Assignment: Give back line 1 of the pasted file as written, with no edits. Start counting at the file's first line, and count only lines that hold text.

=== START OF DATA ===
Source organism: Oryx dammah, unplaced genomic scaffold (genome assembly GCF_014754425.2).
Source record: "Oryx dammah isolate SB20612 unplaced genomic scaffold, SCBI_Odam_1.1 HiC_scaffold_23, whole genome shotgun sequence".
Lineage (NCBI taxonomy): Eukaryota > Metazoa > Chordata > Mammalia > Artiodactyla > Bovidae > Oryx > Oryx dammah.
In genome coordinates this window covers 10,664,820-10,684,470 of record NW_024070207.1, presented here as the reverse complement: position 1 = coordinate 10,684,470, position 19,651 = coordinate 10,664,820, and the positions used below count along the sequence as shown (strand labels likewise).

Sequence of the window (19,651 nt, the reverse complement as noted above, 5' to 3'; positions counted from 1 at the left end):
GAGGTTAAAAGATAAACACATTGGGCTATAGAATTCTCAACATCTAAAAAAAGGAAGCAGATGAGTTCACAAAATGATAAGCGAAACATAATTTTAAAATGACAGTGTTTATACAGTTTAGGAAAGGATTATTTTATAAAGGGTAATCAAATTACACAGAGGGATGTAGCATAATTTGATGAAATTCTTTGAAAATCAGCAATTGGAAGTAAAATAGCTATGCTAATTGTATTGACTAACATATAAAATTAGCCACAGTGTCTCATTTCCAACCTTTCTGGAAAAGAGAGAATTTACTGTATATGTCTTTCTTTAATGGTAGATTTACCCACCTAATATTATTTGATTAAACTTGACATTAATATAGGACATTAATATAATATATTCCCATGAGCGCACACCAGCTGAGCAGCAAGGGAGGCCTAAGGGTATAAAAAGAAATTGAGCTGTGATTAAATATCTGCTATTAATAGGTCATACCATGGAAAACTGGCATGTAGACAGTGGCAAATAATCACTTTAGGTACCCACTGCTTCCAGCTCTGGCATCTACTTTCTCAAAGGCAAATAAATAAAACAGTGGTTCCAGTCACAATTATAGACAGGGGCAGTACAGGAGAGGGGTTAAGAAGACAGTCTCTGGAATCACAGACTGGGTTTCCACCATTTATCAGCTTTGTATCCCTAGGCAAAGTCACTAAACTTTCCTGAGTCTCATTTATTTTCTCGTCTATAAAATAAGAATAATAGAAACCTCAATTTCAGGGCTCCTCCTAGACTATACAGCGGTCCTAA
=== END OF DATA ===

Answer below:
Source organism: Oryx dammah, unplaced genomic scaffold (genome assembly GCF_014754425.2).